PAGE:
Lifestyle

Discover uncharted territory

Turn your dreams of studying, working, and volunteering abroad into reality.

Photo illustration students abroad (Photo by Andy Maxwell Mawji/SAIT Polytechnic)

Photo illustration students abroad (Photo by Andy Maxwell Mawji/SAIT Polytechnic)

There are numerous opportunities available to young Canadians who have the desire to travel and explore international cultures and destinations.

Many have had thoughts of embarking on temporary sojourns to other countries, but do not know how to start planning.

Depending on a person’s tastes, their next spring break could involve learning Arabic and volunteering with children in Morocco.

The website projects-abroad.ca offers an ‘alternative spring break’ program that provides options for alternate ways to spend reading week.

Projects Abroad summer program advisor, Kaisa Partanen, said the spring break program is organized to allow for students to get a lot out of one week.

“In Jamaica, your day could be spent helping to build houses, and your evening could be filled with social activities,” said Partanen.

Projects Abroad offers international volunteer opportunities in over 20 locations worldwide.

Internship programs are also offered in fields such as business, journalism, and healthcare.

Partanen said that some people use the internship program as a way to experience a field that they are interested in but have not yet studied, and that placements vary.

A journalism intern could find him or herself working at a newspaper, magazine, radio, or television station in Bolivia, Ghana, China, or India to name a few.

Of the language barrier, Partanen said that although some placements require intermediate language skills, there are many that do not.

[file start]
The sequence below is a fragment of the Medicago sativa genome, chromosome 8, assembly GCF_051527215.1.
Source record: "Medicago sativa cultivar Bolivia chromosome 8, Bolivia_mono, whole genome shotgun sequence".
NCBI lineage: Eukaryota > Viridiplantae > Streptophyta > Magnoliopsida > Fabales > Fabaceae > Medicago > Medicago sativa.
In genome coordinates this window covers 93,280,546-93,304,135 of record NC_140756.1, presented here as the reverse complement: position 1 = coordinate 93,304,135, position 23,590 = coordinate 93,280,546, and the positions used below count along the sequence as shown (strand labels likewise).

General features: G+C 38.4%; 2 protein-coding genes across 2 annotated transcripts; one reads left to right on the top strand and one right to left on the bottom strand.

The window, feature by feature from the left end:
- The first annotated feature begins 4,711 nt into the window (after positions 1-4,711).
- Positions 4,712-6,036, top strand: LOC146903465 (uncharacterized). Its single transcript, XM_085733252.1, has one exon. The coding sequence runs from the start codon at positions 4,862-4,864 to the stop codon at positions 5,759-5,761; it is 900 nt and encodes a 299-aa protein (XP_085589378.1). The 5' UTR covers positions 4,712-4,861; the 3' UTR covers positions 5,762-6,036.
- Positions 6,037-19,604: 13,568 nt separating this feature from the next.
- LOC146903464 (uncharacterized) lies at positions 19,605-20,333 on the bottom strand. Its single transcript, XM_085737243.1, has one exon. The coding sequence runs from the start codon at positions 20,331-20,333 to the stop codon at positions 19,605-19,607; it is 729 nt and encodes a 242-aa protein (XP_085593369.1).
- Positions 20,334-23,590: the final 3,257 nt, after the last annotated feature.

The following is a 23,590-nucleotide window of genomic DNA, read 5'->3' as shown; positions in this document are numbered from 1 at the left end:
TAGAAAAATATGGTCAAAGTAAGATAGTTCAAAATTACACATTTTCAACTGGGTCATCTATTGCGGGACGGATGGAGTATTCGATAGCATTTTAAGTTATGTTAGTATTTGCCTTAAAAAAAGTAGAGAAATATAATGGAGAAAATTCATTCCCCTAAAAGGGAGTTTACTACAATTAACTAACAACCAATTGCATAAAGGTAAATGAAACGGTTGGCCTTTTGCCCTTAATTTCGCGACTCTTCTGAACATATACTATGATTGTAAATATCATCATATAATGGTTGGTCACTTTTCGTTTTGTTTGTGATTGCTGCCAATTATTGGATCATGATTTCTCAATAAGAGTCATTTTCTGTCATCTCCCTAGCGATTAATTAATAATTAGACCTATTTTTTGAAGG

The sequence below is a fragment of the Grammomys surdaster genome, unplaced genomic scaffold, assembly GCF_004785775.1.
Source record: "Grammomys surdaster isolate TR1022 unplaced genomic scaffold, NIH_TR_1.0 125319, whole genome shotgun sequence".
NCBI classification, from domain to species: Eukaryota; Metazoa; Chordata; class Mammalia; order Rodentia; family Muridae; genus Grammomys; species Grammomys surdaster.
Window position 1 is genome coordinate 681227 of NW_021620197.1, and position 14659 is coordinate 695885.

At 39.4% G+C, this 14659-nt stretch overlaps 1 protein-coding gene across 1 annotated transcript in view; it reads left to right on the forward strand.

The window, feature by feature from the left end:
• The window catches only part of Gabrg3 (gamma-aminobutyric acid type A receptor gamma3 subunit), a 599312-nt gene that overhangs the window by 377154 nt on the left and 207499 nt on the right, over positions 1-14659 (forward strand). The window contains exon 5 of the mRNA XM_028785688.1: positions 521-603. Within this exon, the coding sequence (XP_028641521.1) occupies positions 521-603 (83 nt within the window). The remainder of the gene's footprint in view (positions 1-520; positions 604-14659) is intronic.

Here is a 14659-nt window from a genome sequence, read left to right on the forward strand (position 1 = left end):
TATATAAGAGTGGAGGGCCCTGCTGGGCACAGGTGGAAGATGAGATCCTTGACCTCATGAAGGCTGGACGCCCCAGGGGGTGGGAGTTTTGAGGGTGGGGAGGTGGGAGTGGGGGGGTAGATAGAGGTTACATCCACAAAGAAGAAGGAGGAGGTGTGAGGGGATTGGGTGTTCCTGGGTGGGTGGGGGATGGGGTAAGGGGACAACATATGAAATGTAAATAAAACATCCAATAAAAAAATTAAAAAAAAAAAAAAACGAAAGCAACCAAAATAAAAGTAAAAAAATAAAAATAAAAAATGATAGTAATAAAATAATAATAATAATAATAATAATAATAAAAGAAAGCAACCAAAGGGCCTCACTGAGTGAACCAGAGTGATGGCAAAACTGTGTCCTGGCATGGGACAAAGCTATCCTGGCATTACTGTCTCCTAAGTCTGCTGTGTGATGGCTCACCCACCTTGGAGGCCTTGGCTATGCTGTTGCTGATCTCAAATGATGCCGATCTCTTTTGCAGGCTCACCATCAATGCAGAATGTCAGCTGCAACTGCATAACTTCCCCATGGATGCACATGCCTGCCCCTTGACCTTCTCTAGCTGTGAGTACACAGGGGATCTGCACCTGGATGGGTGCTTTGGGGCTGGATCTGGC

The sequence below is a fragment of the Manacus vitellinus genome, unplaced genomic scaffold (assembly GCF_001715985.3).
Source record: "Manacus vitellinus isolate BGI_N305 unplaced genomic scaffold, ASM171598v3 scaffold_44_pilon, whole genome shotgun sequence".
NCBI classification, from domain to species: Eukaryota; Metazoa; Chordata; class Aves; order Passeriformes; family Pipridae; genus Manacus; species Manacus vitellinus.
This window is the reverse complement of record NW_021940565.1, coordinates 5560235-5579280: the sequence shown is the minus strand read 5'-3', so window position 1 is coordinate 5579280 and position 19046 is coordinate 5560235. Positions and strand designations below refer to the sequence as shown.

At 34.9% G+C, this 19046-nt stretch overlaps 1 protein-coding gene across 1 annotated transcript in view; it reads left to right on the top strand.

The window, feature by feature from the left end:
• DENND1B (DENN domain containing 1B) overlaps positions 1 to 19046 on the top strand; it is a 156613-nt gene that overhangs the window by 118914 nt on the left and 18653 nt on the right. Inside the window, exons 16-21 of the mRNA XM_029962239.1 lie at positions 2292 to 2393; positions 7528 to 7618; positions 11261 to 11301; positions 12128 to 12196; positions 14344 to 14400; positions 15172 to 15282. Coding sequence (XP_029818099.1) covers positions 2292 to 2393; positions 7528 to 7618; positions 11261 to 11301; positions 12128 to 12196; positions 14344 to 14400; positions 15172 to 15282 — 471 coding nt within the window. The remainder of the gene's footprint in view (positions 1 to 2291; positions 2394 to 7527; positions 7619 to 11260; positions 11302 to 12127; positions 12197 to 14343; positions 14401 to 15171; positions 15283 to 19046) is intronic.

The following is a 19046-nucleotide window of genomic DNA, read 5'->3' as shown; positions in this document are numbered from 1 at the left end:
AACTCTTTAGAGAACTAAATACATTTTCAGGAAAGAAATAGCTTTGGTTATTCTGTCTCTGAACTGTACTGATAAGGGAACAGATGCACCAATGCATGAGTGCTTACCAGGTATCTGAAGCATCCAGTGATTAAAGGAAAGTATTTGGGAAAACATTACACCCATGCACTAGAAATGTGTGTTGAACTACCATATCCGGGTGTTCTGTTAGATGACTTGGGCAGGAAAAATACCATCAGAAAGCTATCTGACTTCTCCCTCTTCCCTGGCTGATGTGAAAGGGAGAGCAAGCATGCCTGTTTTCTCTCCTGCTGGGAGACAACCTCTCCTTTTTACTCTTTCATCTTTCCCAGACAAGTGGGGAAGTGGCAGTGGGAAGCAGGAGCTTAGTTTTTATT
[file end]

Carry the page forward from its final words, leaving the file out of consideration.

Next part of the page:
“There are newspapers in China that are entirely in English, so in that case, one would not need to speak the native language,” she said.

If one is concerned about safety whilst abroad, Projects Abroad has offices in all of its locations, and the organization ensures that the countries they send volunteers to are politically stable.

With safety concerns aside, there are numerous benefits to an international work or study experience, and SAIT student Lucianna Dykstra, who participated in a ‘study tour’ to Singapore, cited learning about cultural similarities and differences as a main benefit of her study abroad experience.

“We [various international students] had so many conversations about languages, cultural norms, and food,” she said.

Dykstra, who is a second-year administrative information management student, participated in a study abroad program last summer from June 13 until July 5.

Dykstra chose Singapore because it is in a region of the world she knew little about and has never travelled to.

“I also considered the cost of the trip versus length of the trip and found Singapore to be most ideal, compared to the other locations offered by SAIT,” she said.

Although cost was a factor in Dykstra’s planning, she encourages students to not let lack of finances thwart their desires to venture overseas.

“There are bursaries available, and the experiences you undertake while in a different country far outweigh the problems of finance,” she said.

Dykstra would like to participate in another study abroad opportunity, and Australia is next on her list of desired destinations.

SAIT Study Abroad offers information sessions throughout the year, and the next one will be held Jan. 14, from noon to 1 p.m. and Jan. 15, from 4 p.m. to 5 p.m.

In addition to these travel options, Alberta Abroad and the International Education office of Alberta Innovation and Advanced Education ministry both offer international internships to Alberta residents and recent graduates.

Lastly, for those who are interested in a working holiday not related to their studies, swap.ca may be the answer.

The agency offers information on international internships and working holidays that can last up to two years, and one does not have to be a student to participate in the working holidays.

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